“That’s good.” The girl turned towards them. She had the most wonderful, joy-filled smile on her face. Unmistakable dimples formed on her cheeks. “My name is Jocelyn; you can call me Joss.”

“Hi, I’m Ella and this is my sister Rosa.”

“I’m guessin’ you two are twins. Right?” Jocelyn asked.

“How could you tell?” Ella asked with a smirk on her smile.

“Well either I’m seeing double or you two are identical twins.” Joss had a contagious laugh that got Ella and Rosa giggling.

Ella and Rosa had identical physical features. Ella made sure their dark brown ombre hair was styled identically with loose beachy waves. Their diamond-shaped faces with slightly pronounced chins let them be visually expressive. None of their facial expressions appeared exaggerated, except when Ella was really mad.

Today they chose to dress alike also wearing red tank tops and sleeveless denim vests. Their matching denim pants had flared bottoms with the fading matching the vests precisely. Neither one was much for makeup or jewelry but they wore simple gold huggie hoop earrings.

“Yup, we were born four minutes apart,” Ella offered. “I was born first.” Ella had this thing about being born first. She used being the oldest of the two as an argument for getting her way. The four minutes were her way of reminding Rosa that Ella considered herself the more significant sister. Ella knew Rosa didn’t buy it. It had been a point of contention for many years.

“So, is it true that twins have a psychic connection? Do you know what the other is thinking?” Jocelyn’s wide-eyed amazement overtook the jovial smile.

Rosa jumped in. “Not really. At least I haven’t noticed it.”

Ella turned to face her sister. “Oh, admit it, Rosa. You can tell when I want to do something. Especially if you think it’s wrong.”

“Yeah, but that’s because you’re predictable.”

Ella rolled her eyes. “Whatever.”

Turning to face Joss, Ella added, “I can tell what Rosa is going to say. I probably have the advantage since I’m the firstborn.”

Joss appeared mesmerized. “Wow, that’s gucci.”

Inch forward. Wait, wait, wait. Inch forward.

“Hey, Joss. Do you know why we have to stand in line? I thought all this information was to be mailed a week ago.”

“What I heard Ella, was some sort of printing snafu happened. They couldn’t get the info to the post office in time.”

The line inched forward, and Joss arrived at the table.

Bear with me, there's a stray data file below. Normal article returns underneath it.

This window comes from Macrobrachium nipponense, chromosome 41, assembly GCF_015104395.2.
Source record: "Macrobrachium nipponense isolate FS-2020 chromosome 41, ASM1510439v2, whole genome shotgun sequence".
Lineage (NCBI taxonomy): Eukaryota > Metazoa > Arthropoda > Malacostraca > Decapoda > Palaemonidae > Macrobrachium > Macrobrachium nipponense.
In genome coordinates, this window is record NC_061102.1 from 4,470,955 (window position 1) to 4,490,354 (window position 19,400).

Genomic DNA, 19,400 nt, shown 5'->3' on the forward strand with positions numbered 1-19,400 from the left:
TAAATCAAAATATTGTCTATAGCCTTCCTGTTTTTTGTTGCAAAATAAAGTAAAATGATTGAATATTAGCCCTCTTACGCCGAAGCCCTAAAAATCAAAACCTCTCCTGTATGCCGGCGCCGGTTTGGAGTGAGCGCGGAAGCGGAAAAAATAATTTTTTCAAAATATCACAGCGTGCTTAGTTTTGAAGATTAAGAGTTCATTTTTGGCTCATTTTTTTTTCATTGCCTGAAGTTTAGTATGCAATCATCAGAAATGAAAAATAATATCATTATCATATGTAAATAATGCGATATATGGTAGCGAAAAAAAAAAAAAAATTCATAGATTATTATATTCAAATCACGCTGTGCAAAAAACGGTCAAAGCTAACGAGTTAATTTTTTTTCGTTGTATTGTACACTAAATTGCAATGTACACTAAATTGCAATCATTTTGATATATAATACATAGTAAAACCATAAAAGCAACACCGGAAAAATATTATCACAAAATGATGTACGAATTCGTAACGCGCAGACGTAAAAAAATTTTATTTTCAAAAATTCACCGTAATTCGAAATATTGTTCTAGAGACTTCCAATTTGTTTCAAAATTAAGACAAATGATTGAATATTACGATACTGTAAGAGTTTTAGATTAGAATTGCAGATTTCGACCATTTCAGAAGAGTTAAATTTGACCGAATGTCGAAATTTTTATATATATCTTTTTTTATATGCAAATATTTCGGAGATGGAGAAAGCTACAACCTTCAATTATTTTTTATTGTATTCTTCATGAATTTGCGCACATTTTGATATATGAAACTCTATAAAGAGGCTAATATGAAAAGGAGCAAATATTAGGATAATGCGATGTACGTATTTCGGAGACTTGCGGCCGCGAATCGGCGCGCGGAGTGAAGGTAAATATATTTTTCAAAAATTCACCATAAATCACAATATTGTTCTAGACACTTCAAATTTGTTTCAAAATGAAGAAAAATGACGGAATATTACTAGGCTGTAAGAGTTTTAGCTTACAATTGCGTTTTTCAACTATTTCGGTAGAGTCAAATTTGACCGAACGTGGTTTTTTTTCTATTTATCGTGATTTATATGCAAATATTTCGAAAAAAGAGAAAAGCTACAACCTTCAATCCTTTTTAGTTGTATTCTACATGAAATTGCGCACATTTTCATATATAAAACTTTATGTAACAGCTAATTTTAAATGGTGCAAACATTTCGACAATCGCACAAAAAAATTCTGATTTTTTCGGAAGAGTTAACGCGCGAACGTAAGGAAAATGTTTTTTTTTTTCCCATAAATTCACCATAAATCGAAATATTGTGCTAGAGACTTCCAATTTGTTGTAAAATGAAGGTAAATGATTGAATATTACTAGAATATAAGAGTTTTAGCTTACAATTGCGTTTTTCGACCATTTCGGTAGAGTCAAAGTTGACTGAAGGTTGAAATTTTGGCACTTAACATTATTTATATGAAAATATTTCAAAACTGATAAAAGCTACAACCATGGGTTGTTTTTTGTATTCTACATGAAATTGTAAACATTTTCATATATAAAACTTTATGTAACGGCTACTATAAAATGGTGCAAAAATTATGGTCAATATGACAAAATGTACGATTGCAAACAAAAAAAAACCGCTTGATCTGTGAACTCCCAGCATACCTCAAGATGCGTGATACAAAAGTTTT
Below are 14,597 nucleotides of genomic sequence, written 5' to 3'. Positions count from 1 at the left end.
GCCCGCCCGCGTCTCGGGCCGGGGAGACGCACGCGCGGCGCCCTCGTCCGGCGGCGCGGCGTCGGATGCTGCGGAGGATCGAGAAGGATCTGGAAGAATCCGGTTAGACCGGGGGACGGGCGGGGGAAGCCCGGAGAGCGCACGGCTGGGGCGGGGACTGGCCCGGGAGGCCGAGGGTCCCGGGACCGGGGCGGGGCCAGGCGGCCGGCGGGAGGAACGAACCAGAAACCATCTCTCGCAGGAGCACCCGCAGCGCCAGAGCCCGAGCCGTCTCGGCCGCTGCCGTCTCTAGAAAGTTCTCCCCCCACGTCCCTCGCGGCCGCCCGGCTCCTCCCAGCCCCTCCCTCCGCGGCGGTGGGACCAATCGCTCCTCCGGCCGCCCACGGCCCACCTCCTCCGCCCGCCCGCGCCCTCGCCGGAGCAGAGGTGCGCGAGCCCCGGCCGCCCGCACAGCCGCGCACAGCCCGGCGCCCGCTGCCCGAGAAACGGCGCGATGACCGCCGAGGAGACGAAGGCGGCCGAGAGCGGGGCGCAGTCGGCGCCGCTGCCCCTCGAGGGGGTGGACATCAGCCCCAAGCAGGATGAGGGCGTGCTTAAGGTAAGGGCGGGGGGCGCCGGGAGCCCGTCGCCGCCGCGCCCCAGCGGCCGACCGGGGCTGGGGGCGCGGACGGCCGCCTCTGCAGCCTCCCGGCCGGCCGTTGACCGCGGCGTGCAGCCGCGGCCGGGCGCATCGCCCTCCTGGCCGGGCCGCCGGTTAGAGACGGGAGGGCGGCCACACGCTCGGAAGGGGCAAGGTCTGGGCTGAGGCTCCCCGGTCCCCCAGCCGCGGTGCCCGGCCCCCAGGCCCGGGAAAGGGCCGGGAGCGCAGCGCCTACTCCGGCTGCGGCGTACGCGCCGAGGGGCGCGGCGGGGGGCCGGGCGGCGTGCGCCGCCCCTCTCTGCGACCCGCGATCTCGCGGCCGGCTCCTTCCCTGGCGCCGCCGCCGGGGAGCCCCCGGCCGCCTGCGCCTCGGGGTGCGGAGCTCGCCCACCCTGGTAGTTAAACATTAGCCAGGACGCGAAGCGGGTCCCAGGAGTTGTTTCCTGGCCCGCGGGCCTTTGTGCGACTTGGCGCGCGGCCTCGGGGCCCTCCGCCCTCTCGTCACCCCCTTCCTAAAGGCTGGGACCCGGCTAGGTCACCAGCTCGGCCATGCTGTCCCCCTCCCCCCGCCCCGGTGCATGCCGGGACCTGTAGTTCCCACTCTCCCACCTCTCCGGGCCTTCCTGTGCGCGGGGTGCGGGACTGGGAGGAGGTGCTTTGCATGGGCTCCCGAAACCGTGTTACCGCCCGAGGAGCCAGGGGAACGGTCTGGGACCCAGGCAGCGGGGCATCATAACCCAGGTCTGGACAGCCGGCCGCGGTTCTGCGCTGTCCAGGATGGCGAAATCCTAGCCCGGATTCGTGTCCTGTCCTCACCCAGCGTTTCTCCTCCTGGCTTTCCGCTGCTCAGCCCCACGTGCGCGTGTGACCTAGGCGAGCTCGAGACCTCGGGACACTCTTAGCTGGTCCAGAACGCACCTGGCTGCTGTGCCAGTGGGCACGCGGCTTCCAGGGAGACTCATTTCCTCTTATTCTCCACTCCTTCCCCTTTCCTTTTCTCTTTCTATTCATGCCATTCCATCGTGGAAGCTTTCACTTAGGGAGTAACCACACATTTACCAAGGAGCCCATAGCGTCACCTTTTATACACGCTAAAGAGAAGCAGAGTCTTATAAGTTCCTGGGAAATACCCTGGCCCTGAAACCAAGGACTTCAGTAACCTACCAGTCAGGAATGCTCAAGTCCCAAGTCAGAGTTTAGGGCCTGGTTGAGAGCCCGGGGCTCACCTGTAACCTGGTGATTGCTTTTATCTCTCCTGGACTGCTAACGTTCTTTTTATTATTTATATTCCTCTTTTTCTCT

Ella turned to get Rosa’s attention. “Rosa, we should make it a point to meet some guys right away. Maybe in our first class? We will get the same class schedule, won’t we?”

“Ella, why are you so fixated on dating? It will happen. God will provide in His time.”

“That’s the problem, Rosa. God’s time takes too long. All we could do was wait in junior high. I can’t wait any longer.”

“Well, I suggest you do or you’ll get yourself in trouble.”

There were times when Rosa’s focus on God annoyed Ella. They grew up in the same church, same Sunday school classes, and same youth group, but trusting God interfered with Ella’s plans more often than not. Ella wanted what she wanted on her timetable. Waiting for God’s timing was too annoying.

Joss turned towards them holding a large manila envelope. “See you two later.” Her amazing smile returned as she turned and walked away. The two sisters finally stepped up to the table. The lady sitting there was looking down at her list, marking on a sheet of names.

She spoke as she lifted her head, “Hello, and you are? Whoa, am I seeing double?”

“Yes and no,” Rosa replied. “We are Rosalinda and Rochelle DeLuca. We are identical twins.”

“I was born first,” Ella offered.

Rosa tried unsuccessfully not to sneer.

“Well, I will probably find both of your packets together here. Let’s see… Oh yes, here you are.”

After looking at the packets the lady set them down on the table as if to rest. Her eyelids drooped making her look very tired for so early in the morning. Still, she forced a smile for the girls. “The labels on the front show your first-period class and locker numbers. You have different first-period classes, but your lockers are right next to each other.”

Coming back to life, just a bit, she handed both packets to Rosa. “I’ll let you sort them out.”

Rosa handed Ella’s packet to her.

The lady continued, “The information inside will help you find your way around the building. There is a map of the campus, a calendar of upcoming events, and a student handbook. I’m Mrs. Jenkins. I teach English. Welcome to Germantown High School.”